Brain Connectivity and Autism Spectrum Disorder

Brain Connectivity and Autism Spectrum Disorder

Do individuals with Autism Spectrum Disorder (ASD) have any differences in their brain connectivity than the non-affected population? There is a common assumption based on certain studies that people with the disorders do in fact have differences in their brain connectivity. However, a recent look at these studies published in the April 2016 edition of “Current Opinion in Neurology,” suggest that certain factors may be skewing the results higher.

Purpose of the Review

The investigators took into consideration that many studies have found that those people diagnosed with ASD have different patterns of brain connectivity versus those individuals with more typical development. They noted that more recent studies do not completely support the conventional wisdom that individuals with ASD show higher connectivity within local brain regions and decreased connectivity between distant brain regions. The researchers looked at the various methods for measuring brain connectivity and how the use of varying metrics may contribute to the discrepancies in recent research.

What the researchers found was the certain methodological factors may be contributing to the differences between studies, such as the type of measurement used to assess connectivity, the brain region examined, the age of the individual with ASD, the band frequency, and the time interval.


Autism Spectrum Disorder (ASD) is a neurodevelopmental disorder that features problems in language acquisition and social communication, in addition to repetitive behaviors and restricted interests. Much of the research surrounding ASD has sought to gain understanding of the neural underpinnings of the disorder by identifying biomarkers. These would be objective measures that relate to its core deficits and indicate a risk for ASD. However, a wide variety of methods for recording brain activity exist, as well as a broad array of extracting and delineating the data produced by those methods.

Why Connectivity?

Why would brain connectivity be important in determining ASD? The measurements of brain connectivity suggest that brain regions connected to form brain networks serve either the brain’s resting state or the cognitive/behavioral performance state.

Hundreds of genes have been identified as conveying risk factors for ASD, and many of them converge on the synaptic pathways. At the microscopic level, the convergence suggests that synaptic connectivity may act as a potential neurobiological trigger for ASD. Yet, on the macroscopic level, the convergence may point to functional or axonal connectivity patterns as the most plausible mechanism for ASD.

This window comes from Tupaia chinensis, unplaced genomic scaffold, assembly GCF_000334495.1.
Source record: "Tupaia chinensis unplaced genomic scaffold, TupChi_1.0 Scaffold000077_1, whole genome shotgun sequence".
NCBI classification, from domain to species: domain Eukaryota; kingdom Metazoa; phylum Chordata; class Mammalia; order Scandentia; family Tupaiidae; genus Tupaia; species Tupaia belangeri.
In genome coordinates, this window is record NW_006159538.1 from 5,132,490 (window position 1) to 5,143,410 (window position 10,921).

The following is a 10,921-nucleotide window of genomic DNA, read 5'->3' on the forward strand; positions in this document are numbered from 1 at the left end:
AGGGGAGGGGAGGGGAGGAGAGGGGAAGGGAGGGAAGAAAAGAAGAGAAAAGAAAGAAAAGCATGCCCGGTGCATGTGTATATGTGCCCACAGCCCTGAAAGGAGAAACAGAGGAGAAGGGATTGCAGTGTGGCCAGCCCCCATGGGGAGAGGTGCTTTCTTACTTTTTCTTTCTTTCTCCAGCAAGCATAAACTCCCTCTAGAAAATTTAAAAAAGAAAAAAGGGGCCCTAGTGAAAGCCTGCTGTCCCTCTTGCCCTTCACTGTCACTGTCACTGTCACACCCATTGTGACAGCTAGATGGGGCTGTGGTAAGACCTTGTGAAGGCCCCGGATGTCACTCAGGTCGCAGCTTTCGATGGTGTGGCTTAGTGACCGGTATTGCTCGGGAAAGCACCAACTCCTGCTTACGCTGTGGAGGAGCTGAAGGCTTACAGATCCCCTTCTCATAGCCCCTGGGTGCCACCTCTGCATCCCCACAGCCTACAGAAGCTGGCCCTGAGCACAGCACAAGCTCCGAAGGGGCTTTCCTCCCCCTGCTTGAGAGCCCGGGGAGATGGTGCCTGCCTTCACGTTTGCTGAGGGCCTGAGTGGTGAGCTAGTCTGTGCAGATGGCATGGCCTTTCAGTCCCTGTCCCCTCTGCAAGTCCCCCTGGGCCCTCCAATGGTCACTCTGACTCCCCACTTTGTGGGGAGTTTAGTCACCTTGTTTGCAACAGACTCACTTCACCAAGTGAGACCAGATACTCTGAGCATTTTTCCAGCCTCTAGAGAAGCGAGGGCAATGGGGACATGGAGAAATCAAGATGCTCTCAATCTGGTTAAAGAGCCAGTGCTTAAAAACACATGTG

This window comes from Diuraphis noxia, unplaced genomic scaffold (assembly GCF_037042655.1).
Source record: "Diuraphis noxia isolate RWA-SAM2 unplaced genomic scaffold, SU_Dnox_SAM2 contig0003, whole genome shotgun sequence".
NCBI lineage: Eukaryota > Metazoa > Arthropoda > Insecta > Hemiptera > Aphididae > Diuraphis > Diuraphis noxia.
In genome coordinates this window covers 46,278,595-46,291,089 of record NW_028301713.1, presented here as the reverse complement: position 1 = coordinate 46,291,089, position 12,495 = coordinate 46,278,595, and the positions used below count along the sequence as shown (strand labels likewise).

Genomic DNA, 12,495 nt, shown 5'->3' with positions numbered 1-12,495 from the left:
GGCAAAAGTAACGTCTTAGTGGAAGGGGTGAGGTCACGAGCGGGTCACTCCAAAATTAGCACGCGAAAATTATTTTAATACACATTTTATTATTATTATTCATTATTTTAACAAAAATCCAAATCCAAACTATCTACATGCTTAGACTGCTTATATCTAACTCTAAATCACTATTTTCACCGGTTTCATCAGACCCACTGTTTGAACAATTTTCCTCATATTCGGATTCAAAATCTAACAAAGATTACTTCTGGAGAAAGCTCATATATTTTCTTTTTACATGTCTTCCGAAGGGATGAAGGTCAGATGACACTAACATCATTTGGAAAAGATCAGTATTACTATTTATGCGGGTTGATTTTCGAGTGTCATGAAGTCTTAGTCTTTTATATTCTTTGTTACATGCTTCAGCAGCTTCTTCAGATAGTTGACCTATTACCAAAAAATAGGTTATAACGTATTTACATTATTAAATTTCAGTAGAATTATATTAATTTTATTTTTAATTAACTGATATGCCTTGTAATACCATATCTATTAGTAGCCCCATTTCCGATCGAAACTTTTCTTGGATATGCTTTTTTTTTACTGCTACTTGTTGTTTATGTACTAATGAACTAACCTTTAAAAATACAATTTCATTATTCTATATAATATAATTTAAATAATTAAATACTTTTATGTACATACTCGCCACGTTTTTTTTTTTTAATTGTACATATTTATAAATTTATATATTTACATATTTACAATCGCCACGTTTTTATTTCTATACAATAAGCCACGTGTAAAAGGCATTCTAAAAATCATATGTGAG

The number of scholarly publications that have the keywords “brain connectivity” has exploded over the previous three decades. However, the number of scholarly publications with the words “brain imaging” has not grown, rather they have remained constant. This exponential growth in brain connectivity publications suggests the critical importance this relatively new field has in understanding the brain in a more comprehensive, integrated way.

According to the investigators, the inconsistent results between these studies results from the use of differing imaging techniques and modalities for constructing brain networks. In addition, they note the challenges inherent in the choice of method to reconstruct a brain network in order to test a hypothesis. In addition, researchers selecting one neuro-imaging technique that may seem to suit a study participant may actually filter out appropriate candidates who are particularly low-functioning. Therefore, those individuals with severe cognitive impairments who create noisy data may not be included in the sample. For instance, in individuals with ASD, cognitive levels and motor stereotypes should be considered when selecting imaging techniques that can be disrupted by motion or require the individual to lie still for long time periods.


The investigators concluded that more approaches using sophisticated electro-encephalography should be used. Doing so would more accurately connect causation data to the transfer of information between brain regions. This, in turn, could produce more accurate data sets regarding functional brain connectivity. In addition, further research into brain connectivity in relation to behavior is necessary to identify brain networks that could be the underlying core deficits associated with ASD.

In addition, while many studies used EEG/MEG methods to determine differences in functional connectivity in individuals with ASD, more research is needed to explore and identify those differences in early development. Finding these biomarkers of ASD risk would help significantly in earlier interventions with infants and young children. In addition, more research is needed in relation to brain connectivity in respect to behavior in order to find the underlying networks that may be at the root of ASD.

The investigators also recommended more investigation of EEG connectivity with relation to single nucleotide polymorphism, genotype measures and copy number variants. Lastly, they recommended deeper investigation into the tendency of the brain in the ASD individual to get stuck rather than be flexibly adaptive. This would hopefully begin to address the tendency of ASD individuals to present with restrictive interests or repetitive behaviors.


Wendy Hoke is a successful writer with a background in the health and medical industry. She is deeply interested in staying abreast of and reporting on the latest issues and regulations surrounding healthcare.

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